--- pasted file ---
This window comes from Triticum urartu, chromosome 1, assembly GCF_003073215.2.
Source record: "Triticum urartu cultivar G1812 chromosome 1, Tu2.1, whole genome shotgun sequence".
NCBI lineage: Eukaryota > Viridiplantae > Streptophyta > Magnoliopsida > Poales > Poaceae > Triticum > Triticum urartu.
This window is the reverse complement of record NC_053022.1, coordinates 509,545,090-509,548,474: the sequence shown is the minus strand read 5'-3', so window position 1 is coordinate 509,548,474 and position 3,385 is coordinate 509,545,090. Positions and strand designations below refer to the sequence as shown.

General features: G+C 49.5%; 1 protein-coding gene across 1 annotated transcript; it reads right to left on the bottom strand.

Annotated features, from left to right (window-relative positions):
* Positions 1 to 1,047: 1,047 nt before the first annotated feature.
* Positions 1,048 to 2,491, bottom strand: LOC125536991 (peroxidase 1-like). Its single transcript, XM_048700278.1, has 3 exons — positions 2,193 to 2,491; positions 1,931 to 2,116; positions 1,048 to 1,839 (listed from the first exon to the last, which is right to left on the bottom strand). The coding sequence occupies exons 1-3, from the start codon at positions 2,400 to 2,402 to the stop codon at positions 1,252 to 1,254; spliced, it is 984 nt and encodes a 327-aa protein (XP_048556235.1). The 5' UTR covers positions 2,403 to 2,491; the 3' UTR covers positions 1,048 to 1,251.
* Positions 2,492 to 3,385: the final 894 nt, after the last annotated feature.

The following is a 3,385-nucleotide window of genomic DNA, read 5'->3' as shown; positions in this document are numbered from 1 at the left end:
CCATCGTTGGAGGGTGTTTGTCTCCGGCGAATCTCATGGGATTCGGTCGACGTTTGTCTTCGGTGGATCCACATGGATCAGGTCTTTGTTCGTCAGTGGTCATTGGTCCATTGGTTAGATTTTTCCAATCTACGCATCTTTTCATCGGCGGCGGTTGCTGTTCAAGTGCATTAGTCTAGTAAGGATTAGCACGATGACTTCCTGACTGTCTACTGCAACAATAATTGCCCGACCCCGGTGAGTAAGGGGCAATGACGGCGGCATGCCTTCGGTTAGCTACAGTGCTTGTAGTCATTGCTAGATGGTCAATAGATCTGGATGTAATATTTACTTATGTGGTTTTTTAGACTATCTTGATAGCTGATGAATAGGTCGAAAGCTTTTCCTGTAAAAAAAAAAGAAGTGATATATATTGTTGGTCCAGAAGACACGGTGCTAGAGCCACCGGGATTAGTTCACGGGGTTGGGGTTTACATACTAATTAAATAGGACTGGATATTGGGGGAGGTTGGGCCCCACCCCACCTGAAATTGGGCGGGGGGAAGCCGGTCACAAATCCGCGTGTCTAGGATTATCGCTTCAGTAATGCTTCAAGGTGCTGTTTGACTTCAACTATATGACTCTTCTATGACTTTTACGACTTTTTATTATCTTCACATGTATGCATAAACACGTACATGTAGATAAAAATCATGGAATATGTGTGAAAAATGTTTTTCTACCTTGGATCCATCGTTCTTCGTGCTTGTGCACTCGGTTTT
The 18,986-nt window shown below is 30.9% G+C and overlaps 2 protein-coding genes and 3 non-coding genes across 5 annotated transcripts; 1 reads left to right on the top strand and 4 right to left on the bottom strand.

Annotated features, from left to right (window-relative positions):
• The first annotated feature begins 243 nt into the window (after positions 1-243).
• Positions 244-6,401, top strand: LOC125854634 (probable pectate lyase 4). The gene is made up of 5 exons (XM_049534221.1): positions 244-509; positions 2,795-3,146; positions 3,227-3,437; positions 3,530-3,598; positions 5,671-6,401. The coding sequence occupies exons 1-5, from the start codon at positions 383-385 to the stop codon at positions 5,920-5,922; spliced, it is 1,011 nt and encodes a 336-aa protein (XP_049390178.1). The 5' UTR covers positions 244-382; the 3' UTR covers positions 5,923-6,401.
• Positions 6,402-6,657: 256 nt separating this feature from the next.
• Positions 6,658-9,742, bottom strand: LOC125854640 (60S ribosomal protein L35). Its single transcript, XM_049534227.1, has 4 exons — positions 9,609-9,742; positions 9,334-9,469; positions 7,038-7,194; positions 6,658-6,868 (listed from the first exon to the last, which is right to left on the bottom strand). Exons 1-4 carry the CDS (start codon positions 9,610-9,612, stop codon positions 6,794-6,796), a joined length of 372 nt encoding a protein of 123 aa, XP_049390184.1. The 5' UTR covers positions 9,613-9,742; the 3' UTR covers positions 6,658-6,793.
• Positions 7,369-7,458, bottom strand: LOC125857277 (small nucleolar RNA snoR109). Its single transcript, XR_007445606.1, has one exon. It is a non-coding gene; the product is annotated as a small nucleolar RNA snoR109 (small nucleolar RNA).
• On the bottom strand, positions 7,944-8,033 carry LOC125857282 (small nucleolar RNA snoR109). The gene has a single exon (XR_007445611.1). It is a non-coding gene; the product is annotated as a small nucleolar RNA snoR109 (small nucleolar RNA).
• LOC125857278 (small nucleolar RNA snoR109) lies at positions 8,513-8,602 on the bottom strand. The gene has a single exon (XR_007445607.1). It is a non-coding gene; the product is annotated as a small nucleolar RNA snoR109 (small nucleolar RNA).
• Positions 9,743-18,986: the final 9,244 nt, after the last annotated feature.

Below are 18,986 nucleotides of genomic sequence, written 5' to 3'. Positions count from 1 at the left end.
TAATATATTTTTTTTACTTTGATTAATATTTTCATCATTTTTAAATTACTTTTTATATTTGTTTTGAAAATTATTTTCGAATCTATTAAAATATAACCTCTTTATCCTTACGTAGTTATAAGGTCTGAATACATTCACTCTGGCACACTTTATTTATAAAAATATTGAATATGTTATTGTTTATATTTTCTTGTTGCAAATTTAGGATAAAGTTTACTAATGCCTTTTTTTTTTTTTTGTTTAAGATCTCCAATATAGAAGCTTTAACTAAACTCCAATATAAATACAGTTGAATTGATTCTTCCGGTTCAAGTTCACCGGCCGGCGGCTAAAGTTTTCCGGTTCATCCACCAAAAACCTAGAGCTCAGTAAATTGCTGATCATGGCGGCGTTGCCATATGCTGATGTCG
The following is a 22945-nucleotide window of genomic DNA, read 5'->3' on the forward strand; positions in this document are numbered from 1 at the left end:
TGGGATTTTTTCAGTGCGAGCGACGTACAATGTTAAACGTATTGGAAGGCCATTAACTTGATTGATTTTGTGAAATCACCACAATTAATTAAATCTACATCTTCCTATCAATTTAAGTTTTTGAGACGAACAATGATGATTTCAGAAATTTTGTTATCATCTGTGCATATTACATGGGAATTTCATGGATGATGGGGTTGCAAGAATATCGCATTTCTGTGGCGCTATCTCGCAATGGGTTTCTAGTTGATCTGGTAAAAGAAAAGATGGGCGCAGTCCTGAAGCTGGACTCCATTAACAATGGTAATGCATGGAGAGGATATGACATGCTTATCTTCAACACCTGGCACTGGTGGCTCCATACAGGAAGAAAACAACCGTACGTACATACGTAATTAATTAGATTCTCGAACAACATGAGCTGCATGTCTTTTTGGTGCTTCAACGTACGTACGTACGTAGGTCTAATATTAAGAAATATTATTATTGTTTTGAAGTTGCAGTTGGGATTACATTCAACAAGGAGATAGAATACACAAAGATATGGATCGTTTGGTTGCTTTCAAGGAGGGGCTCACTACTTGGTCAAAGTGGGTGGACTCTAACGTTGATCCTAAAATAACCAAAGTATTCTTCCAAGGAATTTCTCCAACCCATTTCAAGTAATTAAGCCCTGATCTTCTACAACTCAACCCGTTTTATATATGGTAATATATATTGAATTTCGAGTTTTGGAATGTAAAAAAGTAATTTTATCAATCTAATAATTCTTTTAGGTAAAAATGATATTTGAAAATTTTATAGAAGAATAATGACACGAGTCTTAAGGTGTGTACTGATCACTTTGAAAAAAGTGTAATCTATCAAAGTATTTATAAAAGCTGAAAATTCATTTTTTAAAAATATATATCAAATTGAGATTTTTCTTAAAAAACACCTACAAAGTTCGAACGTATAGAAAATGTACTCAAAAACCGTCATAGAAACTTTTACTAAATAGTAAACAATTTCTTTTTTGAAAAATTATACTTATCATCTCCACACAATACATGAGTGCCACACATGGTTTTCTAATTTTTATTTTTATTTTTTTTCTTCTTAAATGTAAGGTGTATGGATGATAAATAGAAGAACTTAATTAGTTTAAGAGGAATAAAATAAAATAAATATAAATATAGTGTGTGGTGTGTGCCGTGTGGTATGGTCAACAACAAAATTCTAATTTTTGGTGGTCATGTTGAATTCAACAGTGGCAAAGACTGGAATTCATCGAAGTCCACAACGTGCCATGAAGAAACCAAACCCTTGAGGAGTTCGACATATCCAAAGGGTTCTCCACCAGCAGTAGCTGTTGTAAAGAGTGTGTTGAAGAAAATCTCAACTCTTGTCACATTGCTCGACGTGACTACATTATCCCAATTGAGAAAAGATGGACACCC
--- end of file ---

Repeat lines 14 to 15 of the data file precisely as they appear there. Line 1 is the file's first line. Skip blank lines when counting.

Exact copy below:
• The first annotated feature begins 243 nt into the window (after positions 1-243).
• Positions 244-6,401, top strand: LOC125854634 (probable pectate lyase 4). The gene is made up of 5 exons (XM_049534221.1): positions 244-509; positions 2,795-3,146; positions 3,227-3,437; positions 3,530-3,598; positions 5,671-6,401. The coding sequence occupies exons 1-5, from the start codon at positions 383-385 to the stop codon at positions 5,920-5,922; spliced, it is 1,011 nt and encodes a 336-aa protein (XP_049390178.1). The 5' UTR covers positions 244-382; the 3' UTR covers positions 5,923-6,401.